The Frog Prince And Other Stories by Walter CraneRead for University.
Wow how fairy tales become problematic once you reread them as an adult. Especially the original versions.
The Frog Prince: The Frog answered, Dresses, or jewels, or golden crowns, are not for me; but if thou wilt love me, and let me be thy companion and playfellow, and sit at thy table, and eat from thy little golden plate, and drink out of thy cup, and sleep in thy little bed,—if thou wilt promise me all these, then will I dive down and fetch up thy golden ball. - This is simply creepy. But wait theres more!
I have satisfied my hunger and feel very tired; wilt thou carry me upstairs now into thy chamber, and make thy bed ready that we may sleep together? - Wow it gets creepier!
In these stories there is a sense of male entitlement to extraordinarily beautiful women. This aspect of them is also the only factor that seems to matter.
he one day chanced to see the Sultans daughter coming with her attendants from the baths. He was so much struck with her beauty, that he fell in love with her at once, and told his mother that she must go to the Sultan, and ask him to give the Princess to be his wife. - Once again appearance seems to be the only thing that matters to men when observing females.
Your son shall have his wish, if he can send me, in a week, forty bowls like this, carried by twenty white and twenty black slaves, handsomely dressed. - Black people are inferior in this picture story book. Black slaves are traded in order for Aladin to have the Sultains daughter.
The Story of Aladdin literally shows the evil of capitalism. By having money and riches Aladdin is able to get everything he wants. He can control other peoples lives. He can buy/ trade any one or anything he wants simply due to his new found wealth.
In both stories neither female protagonost is named, empahsising that they are only there for show.
The Frog Prince
Search the history of over billion web pages on the Internet. You may copy it, give it away or re-use it under the terms of the Project Gutenberg License included with this eBook or online at www. In the olden time, when wishing was having, there lived a King, whose daughters were all beautiful; but the youngest was so exceedingly beautiful that the Sun himself, although he saw her very often, was enchanted every time she came out into the sunshine. Near the castle of this King was a large and gloomy forest, and in the midst stood an old lime-tree, beneath whose branches splashed a little fountain; so, whenever it was very hot, the King's youngest daughter ran off into this wood, and sat down by the side of this fountain; and, when she felt dull, would often divert herself by throwing a golden ball up in the air and catching it. And this was her favourite amusement.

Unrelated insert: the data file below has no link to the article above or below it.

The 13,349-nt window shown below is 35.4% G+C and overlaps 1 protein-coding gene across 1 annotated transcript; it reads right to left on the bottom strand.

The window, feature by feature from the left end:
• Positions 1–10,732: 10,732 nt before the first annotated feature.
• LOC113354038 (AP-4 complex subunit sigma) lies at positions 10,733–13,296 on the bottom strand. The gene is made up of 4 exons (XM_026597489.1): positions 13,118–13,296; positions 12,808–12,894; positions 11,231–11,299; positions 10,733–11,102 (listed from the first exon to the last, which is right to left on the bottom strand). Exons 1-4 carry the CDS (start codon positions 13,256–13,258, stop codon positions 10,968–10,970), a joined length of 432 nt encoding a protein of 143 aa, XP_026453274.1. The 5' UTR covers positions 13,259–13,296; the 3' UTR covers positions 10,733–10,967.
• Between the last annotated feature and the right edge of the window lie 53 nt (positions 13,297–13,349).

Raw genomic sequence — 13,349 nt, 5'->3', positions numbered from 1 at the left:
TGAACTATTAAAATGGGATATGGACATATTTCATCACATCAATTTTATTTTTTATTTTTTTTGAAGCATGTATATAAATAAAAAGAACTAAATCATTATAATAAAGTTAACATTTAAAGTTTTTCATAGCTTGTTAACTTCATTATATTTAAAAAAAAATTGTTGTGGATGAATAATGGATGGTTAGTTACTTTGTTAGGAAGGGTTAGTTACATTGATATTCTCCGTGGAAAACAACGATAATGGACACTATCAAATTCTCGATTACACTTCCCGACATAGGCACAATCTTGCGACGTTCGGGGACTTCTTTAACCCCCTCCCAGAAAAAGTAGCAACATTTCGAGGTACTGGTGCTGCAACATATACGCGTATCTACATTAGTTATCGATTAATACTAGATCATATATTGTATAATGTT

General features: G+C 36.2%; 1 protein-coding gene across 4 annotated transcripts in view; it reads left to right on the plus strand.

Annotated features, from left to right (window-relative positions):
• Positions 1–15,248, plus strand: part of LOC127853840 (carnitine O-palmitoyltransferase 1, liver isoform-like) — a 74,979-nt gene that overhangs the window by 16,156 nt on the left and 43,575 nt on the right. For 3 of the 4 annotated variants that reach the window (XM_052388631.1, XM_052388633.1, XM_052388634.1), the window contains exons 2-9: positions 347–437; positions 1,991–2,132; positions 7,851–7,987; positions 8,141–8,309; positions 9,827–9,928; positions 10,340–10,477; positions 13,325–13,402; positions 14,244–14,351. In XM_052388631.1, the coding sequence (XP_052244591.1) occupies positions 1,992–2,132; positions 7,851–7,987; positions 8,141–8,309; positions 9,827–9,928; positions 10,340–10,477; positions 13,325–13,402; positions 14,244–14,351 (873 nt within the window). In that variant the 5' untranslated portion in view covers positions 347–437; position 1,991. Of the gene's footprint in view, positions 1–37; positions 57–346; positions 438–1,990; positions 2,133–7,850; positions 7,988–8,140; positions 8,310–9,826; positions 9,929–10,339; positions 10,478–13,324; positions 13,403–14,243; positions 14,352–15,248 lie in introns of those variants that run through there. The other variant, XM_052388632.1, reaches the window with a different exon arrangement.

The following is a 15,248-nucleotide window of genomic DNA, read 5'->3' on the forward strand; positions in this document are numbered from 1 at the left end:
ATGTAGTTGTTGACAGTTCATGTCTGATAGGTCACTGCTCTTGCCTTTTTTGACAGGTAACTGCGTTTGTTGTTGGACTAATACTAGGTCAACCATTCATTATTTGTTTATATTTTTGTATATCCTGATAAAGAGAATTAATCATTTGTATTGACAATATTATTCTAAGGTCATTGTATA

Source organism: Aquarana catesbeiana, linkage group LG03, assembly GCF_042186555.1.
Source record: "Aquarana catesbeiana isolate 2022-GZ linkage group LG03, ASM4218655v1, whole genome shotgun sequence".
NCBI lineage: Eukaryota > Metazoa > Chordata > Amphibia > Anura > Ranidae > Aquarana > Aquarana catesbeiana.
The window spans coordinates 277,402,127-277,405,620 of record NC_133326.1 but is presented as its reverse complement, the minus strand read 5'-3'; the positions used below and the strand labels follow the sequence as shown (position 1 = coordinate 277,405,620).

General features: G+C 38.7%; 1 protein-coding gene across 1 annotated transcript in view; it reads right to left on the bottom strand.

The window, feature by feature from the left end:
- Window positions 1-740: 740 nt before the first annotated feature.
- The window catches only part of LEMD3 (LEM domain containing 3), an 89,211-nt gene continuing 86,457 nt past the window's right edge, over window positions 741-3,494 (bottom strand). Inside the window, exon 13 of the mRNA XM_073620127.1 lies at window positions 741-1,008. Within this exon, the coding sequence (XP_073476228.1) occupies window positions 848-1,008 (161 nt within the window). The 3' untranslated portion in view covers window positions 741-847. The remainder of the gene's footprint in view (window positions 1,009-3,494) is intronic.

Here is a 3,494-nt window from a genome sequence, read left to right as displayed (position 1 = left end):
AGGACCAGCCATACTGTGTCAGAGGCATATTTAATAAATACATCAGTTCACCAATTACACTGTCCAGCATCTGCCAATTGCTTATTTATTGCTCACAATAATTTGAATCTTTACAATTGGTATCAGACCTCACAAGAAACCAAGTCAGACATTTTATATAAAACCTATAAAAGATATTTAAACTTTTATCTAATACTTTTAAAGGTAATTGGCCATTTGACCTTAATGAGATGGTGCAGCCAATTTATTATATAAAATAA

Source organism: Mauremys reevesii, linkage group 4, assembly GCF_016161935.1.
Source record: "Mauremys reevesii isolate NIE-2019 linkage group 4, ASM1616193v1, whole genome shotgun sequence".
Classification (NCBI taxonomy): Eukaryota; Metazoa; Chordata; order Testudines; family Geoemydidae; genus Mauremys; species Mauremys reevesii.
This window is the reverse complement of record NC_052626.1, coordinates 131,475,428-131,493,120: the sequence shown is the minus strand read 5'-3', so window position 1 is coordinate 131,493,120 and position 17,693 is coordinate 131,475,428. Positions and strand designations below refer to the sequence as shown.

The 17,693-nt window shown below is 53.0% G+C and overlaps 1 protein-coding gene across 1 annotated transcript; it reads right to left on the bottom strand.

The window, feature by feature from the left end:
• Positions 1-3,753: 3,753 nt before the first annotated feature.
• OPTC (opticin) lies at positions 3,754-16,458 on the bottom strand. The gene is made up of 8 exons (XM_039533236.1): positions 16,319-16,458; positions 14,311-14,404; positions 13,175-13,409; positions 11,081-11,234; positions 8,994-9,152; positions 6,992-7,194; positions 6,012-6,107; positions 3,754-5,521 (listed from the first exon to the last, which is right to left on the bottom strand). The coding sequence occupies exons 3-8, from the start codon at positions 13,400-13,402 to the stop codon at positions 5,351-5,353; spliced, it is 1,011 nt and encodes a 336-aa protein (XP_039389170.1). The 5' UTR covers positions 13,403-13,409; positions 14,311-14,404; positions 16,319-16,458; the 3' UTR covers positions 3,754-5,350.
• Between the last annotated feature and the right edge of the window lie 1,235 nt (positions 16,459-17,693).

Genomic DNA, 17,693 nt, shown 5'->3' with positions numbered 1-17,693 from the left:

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The story is best known through the Brothers Grimm ' rendition. Jack Zipes noted in that the Grimms greatly treasured this tale, considering it to be one of the "oldest and most beautiful in German-speaking regions. In the tale, a spoiled princess reluctantly befriends the Frog Prince, whom she met after dropping a gold ball into a pond, and he retrieves it for her in exchange for her friendship. The Frog Prince magically transforms into a handsome prince. In the original Grimm version of the story the frog's spell was broken when the princess threw it against a wall in disgust, while in modern versions the transformation is triggered by the princess kissing the frog. In other early versions, it was sufficient for the frog to spend the night on the princess' pillow.
Published in , the tales are re-told by the famous illustrator Walter Crane, who has also provided some of the most lovely illustrations in the book. The book makes an ideal gift and both parents and children will certainly enjoy it. It's perfect for bedtime story-reading sessions and kids would love gazing at the beautiful Greek-style illustrations that are scattered throughout the book.
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